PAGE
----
Main Content

**Warning**

The option to build and package MATLAB^{®} code from within the Function Wizard for Excel^{®} add-ins will be removed in a future release. To create an Excel add-in, use the **Library Compiler** app.

*Not recommended starting in R2020a*

If you are still in the process of developing a MATLAB function that is not yet ready to be deployed, you may find this example to be an appropriate introduction to using MATLAB Compiler™ for Excel add-ins.

The Function Wizard allows you to iteratively test, develop, and debug your MATLAB function. It does this by invoking MATLAB from the Function Wizard Control Panel.

Developing your function in an interactive environment
ensures that it works in an expected manner, prior to deployment to
larger-scale applications. Usually, these applications are programmed
by the Excel Developer using an enterprise language like Microsoft^{®}
Visual Basic^{®}.

Similar to the Magic Square example, the Prototyping
and Debugging example develops a function named `mymagic`

,
which wraps a MATLAB function, `magic`

, which
computes a magic square, a function with a single multidimensional
matrix output.

If your MATLAB function is ready to be deployed and you have already built your add-in and COM component with the Deployment Tool, see Execute Functions and Create Macros.

**Key Tasks for the MATLAB Programmer**

Task | Reference |
---|---|

1. Review MATLAB Compiler for Excel add-ins prerequisites, if you have not already done so. | MATLAB Compiler for Microsoft Excel Add-In Prerequisites |

2. Prepare to run the example by copying the example files. | Example File Copying |

3. Test the MATLAB function you want to deploy as an add-in or COM component. | mymagic Testing |

4. Install the Function Wizard. | Installation of the Function Wizard |

5. Start the Function Wizard. | Function Wizard Start-Up |

6. Select the prototyping and debugging workflow. | Workflow Selection for Prototyping and Debugging MATLAB Functions |

7. Define the new MATLAB function you want to prototype by adding it to the Function Wizard and establishing input and output ranges. | New MATLAB Function Definition |

8. Test your MATLAB function by executing it with the Function Wizard. | Function Execution from MATLAB |

9. Prototype and Debug the MATLAB function if needed, using MATLAB and the Function Wizard. | MATLAB Function Prototyping and Debugging |

10. Create the add-in and COM component, as well as the macro, using the Function Wizard to invoke MATLAB and the Deployment Tool. | Microsoft Excel Add-In and Macro Creation Using the Function Wizard |

11. Execute the your function from the newly created component, to ensure the function's behavior is identical to when it was tested. | Function Execution from the Deployed Component |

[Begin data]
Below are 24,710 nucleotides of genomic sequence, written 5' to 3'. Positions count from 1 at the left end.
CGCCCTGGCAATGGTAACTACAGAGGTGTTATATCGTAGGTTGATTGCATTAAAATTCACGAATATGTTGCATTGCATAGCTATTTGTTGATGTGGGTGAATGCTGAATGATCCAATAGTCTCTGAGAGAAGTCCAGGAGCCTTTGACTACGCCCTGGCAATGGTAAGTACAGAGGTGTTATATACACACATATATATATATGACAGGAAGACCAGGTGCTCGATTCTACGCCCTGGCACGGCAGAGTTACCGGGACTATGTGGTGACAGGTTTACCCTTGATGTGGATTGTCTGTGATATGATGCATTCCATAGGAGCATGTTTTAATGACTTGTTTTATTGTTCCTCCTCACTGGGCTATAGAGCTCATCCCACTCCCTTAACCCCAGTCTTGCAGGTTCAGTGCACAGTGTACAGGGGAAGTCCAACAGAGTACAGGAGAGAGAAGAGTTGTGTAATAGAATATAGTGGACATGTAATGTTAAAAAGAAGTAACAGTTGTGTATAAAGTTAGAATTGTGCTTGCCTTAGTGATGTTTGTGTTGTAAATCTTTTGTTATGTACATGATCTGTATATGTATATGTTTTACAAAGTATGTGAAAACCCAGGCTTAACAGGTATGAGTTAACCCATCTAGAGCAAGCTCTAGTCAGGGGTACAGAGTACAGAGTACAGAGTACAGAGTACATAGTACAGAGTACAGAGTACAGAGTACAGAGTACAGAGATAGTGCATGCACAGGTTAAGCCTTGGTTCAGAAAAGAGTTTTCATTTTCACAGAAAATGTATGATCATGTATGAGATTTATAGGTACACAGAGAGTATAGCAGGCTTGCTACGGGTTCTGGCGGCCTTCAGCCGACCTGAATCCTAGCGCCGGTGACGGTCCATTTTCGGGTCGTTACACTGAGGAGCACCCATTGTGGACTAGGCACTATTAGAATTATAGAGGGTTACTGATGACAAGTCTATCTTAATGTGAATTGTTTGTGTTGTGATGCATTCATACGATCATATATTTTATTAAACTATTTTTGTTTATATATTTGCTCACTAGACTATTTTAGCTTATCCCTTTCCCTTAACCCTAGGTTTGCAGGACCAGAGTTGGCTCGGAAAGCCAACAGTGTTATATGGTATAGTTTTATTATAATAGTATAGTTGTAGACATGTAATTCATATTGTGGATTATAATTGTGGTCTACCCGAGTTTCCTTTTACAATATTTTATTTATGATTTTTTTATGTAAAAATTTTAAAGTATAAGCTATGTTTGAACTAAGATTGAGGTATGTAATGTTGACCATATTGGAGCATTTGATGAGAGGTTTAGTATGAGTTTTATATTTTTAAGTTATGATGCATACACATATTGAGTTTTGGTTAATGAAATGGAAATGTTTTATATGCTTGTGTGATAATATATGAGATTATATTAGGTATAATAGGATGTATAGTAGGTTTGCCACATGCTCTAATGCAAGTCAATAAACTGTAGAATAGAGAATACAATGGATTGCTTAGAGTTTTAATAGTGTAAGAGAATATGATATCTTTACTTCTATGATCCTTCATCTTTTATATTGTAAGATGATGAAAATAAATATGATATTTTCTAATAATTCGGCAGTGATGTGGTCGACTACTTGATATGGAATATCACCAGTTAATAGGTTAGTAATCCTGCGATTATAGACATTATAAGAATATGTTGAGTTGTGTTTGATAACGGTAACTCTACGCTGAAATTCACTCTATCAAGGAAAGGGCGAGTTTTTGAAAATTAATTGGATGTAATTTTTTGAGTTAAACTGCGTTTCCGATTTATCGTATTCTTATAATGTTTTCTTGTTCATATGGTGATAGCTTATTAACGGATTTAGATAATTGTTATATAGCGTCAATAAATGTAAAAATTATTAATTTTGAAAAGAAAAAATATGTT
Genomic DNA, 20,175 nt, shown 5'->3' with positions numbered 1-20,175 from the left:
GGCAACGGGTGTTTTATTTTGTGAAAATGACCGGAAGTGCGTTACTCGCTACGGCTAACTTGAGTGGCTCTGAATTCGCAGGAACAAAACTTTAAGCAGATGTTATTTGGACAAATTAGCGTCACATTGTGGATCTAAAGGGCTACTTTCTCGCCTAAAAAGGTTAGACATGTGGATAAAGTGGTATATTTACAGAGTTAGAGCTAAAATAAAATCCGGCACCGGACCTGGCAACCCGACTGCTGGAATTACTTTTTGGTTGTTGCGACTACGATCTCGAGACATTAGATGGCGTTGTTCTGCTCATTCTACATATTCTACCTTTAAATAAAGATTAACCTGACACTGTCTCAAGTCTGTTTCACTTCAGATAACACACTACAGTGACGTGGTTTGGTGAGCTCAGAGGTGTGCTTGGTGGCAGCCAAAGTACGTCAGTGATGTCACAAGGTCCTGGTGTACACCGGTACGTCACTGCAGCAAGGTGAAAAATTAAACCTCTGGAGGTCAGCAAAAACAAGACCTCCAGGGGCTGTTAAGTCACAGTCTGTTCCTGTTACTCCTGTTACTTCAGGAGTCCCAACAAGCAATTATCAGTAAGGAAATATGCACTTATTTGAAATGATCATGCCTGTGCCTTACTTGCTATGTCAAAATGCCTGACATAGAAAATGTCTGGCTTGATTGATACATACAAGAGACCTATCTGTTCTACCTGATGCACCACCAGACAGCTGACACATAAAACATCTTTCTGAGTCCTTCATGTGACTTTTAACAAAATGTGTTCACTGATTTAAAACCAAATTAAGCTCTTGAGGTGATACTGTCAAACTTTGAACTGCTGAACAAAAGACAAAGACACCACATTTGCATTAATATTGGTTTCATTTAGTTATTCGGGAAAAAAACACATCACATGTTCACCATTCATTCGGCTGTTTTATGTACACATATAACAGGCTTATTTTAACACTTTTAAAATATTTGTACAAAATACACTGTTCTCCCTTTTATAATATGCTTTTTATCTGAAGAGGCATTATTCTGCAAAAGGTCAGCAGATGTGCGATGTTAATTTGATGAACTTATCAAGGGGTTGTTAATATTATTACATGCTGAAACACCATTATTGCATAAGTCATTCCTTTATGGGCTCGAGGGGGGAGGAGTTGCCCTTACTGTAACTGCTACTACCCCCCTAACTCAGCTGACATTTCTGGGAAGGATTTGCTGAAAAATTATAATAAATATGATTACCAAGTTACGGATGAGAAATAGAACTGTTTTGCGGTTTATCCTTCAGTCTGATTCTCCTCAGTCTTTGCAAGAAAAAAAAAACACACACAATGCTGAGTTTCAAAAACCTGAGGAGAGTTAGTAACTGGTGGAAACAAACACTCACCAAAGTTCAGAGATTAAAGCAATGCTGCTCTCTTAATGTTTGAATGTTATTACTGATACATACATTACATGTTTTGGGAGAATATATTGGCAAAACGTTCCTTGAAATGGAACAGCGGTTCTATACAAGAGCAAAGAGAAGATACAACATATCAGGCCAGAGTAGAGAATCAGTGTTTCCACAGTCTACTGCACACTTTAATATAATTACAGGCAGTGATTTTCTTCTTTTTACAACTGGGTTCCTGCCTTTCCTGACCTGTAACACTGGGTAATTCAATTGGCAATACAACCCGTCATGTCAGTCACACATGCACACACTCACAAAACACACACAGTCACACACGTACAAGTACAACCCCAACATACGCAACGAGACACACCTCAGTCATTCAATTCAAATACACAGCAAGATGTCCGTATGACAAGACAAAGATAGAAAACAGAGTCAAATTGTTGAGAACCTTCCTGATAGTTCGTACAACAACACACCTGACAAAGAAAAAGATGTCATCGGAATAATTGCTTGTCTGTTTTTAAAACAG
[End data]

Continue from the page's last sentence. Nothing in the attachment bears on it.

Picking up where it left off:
12. Execute the macro you created using the Function Wizard. | Macro Execution |

13. Package your deployable add-in and macro using the Function Wizard to invoke MATLAB and the Deployment Tool. | Microsoft Excel Add-In and Macro Packaging using the Function Wizard |

14. Optionally inspect or modify the Microsoft Visual Basic code you generated with the COM component. Optionally, attach the macro you created to a GUI button. | Microsoft Visual Basic Code Access (Optional Advanced Task) |

The Function Wizard enables you to pass Microsoft Excel (Excel 2000 or later) worksheet values to a compiled MATLAB model and then return model output to a cell or range of cells in the worksheet.

The Function Wizard provides an intuitive interface to Excel worksheets. You do not need previous knowledge of Microsoft Visual Basic for Applications (VBA) programming.

The Function Wizard reflects any changes that you make in the worksheets, such as range selections. You also use the Function Wizard to control the placement and output of data from MATLAB functions to the worksheets.

**Note**

The Function Wizard does not currently support the MATLAB `sparse`

,
and `complex`

data types.

All MATLAB
Compiler examples reside in

.
The following table identifies examples by folder:* matlabroot*\toolbox\matlabxl\examples\

For Example Files Relating To... | Find Example Code in Folder... | For Example Documentation See... |
---|---|---|

Magic Square Example | `xlmagic` | Integrate an Add-In and COM Component with Microsoft Excel |

Variable-Length Argument Example | `xlmulti` | Work with Variable-Length Inputs and Outputs |

Calling Compiled MATLAB Functions from Microsoft Excel | `xlbasic` | Calling Compiled MATLAB Functions from Microsoft Excel |

Spectral Analysis Example | `xlspectral` | Build and Integrate Spectral Analysis Functions |

In this example, you test a MATLAB file (`mymagic.m`

)
containing the predefined MATLAB function `magic`

.
You test to have a baseline to compare to the results of the function
when it is ready to deploy.

In MATLAB, locate

`mymagic.m`

. See Example File Copying for locations of examples. The contents of the file are as follows:function y = mymagic(x) %MYMAGIC Magic square of size x. % Y = MYMAGIC(X) returns a magic square of size x. % This file is used as an example for the MATLAB Compiler product. % Copyright 2001-2012 The MathWorks, Inc. y = magic(x)

At the MATLAB command prompt, enter

`mymagic(5)`